These Things Shall Give Thee Experience
Have you ever heard the common expression that life is not fair? And have you ever had a day where you felt you could be the spokesperson for such a phrase? I’ve had lots of those days. Fortunately, when these days come, it gives me the chance to think about my relationship with God. As a member of The Church of Jesus Christ of Latter-day Saints (often referred to as the Mormon Church), one of the tenets of my faith is the belief that these types of days have the ability to bring you closer to Jesus Christ.
In a book titled, Experiencing Christ: Your Personal Journey to the Savior, written by Randall J. Brown, and published in 2009 by Cedar Fort, Inc., Brown discusses how these types of experiences enable us to draw closer to the Savior:
The gospel of Jesus Christ is not simply a straight-line path to perfection. We all stumble frequently along the way and experience hardships and painful wounds. Spiritual growth is an ebb and flow process and we experience numerous peaks and valleys along the journey. If we compare our spiritual journey to climbing a mountain, there will be times when our path may descend temporarily until the layout of the mountain makes it possible to once again ascend to higher plateaus (2-3).
We are all appointed monumental trials that define the purposes of our lives. These experiences give us the opportunity to either turn to the world for escape or to turn to Christ that He might mold us for divine nature. The Lord, with his infinite power, could have kept Daniel out of the lion’s den and Joseph out of prison, and He could have spared Abinadi [a Book of Mormon prophet who was burned to death for calling the people to repentance] from the flames that took his life. But He did not (5).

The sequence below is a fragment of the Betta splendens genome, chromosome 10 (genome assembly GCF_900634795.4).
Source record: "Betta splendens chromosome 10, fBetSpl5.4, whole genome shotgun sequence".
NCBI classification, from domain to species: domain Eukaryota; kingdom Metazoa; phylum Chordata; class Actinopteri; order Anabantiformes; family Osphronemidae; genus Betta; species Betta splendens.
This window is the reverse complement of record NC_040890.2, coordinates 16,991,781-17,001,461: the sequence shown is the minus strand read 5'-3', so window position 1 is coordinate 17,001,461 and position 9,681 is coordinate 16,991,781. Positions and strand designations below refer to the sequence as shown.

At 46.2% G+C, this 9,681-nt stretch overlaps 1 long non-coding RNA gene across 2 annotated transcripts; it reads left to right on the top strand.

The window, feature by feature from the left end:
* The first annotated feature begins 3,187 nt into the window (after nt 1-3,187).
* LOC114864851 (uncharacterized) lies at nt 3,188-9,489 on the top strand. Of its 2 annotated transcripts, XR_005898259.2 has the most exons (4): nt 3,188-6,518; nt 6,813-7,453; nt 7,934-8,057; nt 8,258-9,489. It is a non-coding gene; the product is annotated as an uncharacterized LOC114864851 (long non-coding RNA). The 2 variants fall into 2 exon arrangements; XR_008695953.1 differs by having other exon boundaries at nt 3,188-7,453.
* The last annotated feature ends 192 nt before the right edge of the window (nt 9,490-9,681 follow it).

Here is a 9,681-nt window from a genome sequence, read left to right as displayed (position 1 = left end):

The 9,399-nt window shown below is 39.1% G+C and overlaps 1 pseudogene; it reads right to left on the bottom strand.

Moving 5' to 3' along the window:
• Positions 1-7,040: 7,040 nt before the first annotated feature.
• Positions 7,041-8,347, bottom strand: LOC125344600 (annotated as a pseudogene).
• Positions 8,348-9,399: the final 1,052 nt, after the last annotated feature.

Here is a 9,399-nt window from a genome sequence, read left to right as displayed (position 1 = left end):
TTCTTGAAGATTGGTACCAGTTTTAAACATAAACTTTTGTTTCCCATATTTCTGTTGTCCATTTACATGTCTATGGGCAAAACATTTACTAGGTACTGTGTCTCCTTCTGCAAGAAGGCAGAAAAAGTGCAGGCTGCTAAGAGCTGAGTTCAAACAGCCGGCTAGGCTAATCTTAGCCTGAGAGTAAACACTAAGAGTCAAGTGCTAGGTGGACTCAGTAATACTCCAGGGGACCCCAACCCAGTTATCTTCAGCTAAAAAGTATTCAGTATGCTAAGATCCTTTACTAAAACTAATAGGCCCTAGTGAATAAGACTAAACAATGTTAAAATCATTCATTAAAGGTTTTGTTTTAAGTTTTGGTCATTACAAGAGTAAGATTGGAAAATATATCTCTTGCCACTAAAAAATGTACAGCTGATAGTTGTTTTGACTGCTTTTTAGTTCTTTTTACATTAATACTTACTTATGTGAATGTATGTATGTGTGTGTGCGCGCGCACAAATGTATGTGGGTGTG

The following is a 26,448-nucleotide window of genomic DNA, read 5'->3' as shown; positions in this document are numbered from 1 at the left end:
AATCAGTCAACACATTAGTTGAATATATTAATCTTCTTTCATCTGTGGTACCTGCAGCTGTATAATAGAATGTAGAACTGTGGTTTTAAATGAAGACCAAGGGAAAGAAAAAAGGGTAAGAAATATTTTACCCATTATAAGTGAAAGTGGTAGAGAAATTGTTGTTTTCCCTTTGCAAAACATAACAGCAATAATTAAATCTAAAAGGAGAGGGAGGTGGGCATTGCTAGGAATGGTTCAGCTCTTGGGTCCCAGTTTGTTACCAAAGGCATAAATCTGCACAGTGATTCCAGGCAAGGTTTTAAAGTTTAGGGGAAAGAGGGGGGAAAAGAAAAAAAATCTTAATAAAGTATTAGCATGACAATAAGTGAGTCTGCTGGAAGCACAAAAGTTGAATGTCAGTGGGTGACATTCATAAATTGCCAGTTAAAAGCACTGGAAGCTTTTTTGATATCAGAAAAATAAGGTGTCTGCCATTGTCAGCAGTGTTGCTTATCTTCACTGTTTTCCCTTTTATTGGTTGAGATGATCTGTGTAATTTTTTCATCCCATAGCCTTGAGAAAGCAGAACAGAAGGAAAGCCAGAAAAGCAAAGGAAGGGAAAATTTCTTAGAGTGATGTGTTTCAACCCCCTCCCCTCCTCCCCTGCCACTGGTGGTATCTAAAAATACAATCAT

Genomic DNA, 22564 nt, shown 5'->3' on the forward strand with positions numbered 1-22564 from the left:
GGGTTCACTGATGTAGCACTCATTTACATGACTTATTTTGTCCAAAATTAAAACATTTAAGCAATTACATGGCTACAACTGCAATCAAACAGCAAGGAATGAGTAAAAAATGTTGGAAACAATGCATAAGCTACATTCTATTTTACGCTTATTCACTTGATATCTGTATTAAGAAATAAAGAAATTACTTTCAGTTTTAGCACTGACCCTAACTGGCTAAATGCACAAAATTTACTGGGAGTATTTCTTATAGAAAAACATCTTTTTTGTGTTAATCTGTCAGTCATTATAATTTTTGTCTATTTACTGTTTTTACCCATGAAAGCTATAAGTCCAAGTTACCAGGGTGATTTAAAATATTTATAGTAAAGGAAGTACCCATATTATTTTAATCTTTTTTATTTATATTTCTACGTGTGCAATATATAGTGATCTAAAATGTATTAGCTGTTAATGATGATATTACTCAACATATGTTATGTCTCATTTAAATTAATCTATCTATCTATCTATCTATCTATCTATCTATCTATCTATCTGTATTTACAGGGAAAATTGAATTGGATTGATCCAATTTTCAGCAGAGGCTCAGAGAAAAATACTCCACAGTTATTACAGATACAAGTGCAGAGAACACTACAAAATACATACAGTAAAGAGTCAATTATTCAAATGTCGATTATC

Those who are highly favored of the Lord seem to all experience a similar path that lies through the “wilderness school of afflictions.” In this wilderness school, we learn by our own experience that if we place our trust in the Lord, our afflictions will become our greatest stepping stones. We come to know that the Lord, in His time frame, will deliver us from all afflictions (6).
I find it fascinating how Brown notes the ‘highly’ favored of the Lord Jesus Christ are the ones who are blessed with afflictions, because it often seems that it should be just the opposite. If you are actively striving to obey God and live a worthy life, then it logically follows that trials should diminish, not increase. And it is absolutely true that following the gospel of Jesus Christ does help us avoid many hardships that would occur had we been disobedient. But there is never guaranteed immunity. Instead, Latter-day Saint faith believes Christ’s teachings that followers will be lifted up and comforted in their trials, made better because of them. In the end, it is more worthwhile to have the peaceful, calming influence of the Holy Ghost during trials than to go through them alone.